My own shower /bath project of limestone slab and tiles is in progress....(I'm a pig when I work in my own house)...But I've made no provisons to protect it during construction. Just sealed it and let every plumber , trim carpenter, electrician and tilepig(me) work on it.
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Unread 05-11-2007, 12:59 AM   #10
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Wow, Trask! Is that one big honkin' shower in the pic on the left?! That's gonna be so cool! (My in-progress 10'x8' bath is jealous...)

Donna - I forgot to mention the white thinset we used; Dave covered that.

I figure that if limestone can handle acid rain and other exterior conditions (freeze/thaw, bird poop, etc.) it can handle some showers. It's only a little extra maintenance if you're up for it. It's a bit more challenging to install too, given the manufacturing variability.
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Unread 05-11-2007, 08:19 AM   #11
Trask
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I've only been working on it for a couple of years off and on


As long as you know that no amount of sealer or maint. will stop it from dulling and etching. Otherwise ya it'll be fine.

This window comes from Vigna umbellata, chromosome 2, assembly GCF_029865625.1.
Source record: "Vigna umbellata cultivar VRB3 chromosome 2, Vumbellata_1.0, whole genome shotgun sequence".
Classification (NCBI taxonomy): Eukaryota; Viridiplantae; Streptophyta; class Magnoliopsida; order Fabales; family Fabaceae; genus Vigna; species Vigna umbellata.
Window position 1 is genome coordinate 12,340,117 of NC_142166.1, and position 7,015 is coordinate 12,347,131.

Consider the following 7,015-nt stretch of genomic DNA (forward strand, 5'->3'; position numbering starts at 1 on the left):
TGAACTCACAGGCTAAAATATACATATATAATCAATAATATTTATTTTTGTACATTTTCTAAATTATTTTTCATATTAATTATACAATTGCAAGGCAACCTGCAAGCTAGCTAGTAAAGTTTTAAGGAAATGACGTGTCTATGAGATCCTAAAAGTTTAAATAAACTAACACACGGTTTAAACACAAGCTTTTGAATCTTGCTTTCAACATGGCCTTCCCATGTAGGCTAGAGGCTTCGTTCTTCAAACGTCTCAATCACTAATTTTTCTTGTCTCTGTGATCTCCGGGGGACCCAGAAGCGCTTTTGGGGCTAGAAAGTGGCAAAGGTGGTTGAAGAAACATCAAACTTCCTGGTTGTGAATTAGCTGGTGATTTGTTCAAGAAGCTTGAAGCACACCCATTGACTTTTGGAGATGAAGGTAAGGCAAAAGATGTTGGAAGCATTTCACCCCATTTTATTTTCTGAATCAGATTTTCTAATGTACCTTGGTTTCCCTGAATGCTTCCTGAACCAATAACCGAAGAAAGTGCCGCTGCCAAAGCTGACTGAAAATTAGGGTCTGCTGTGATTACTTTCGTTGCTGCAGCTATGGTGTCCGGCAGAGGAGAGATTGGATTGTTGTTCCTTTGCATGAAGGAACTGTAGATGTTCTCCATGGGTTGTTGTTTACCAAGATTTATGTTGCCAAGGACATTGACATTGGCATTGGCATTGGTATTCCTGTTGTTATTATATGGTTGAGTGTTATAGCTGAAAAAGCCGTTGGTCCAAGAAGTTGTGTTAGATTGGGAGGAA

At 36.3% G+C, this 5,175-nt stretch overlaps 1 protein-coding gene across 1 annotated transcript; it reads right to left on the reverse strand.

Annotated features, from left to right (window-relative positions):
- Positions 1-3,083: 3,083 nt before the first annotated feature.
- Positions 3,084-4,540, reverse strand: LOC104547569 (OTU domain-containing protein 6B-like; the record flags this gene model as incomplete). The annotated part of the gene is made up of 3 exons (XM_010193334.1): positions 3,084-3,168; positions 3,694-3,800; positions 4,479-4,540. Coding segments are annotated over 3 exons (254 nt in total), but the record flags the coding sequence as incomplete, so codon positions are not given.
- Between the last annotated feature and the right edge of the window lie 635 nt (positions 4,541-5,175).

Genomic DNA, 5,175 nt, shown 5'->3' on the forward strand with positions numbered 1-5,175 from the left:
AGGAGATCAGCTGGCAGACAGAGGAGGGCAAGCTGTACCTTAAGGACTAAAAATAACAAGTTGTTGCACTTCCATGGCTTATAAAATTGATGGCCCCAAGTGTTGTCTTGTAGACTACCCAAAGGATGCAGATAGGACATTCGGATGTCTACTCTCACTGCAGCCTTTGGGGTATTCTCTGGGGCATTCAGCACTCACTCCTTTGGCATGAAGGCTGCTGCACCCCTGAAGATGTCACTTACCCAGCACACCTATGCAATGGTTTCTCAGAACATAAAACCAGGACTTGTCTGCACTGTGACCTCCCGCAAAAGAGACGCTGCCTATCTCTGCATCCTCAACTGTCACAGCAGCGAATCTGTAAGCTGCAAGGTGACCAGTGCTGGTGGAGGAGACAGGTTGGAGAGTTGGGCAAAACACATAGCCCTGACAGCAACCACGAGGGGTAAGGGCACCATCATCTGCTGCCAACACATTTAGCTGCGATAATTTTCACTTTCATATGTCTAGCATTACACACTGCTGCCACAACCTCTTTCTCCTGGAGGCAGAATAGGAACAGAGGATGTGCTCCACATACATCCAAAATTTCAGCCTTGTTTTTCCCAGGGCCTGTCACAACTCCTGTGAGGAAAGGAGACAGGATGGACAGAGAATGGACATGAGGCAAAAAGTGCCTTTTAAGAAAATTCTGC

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Unread 05-11-2007, 08:51 AM   #12
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Wow Trask, that bathroom deserves a thread of its own. Is the wainscoting limestone also? Any more pictures!
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Unread 05-11-2007, 11:27 AM   #13
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Beautiful job, Trask!

I forgot to add the caveat that you should not expect the stone to look new forever. Some folks need an attitude adjustment to live with the softer stones. It will not be possible to keep it new and pristine looking forever - and some folks tend to expect that it does.
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Unread 05-11-2007, 12:07 PM   #14
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Talking

Ya, I'll do a thread on it when it gets closer..It's all limestone slab on slab raised panel. The tile is crema marfil.

And yes mine hasn't even been used yet and It is far from looking new...but that's the point.
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Unread 05-11-2007, 12:56 PM   #15
jvcstone
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Donna, if you like the look of the stone, have done your homework (sounds like you did) and know the downside which most of the posters have mentioned, go for it. I'm a stone pro, and have limestone all over my place including the entire downstairs floor, window sills, fireplace wall, and kitchen counter tops. Could have used something else, but it's limestone that has all the neat character.

Anyway, an old friend is fond of saying that installing stone is more like an adoption than a purchase. you gotta love it to want it.

JVC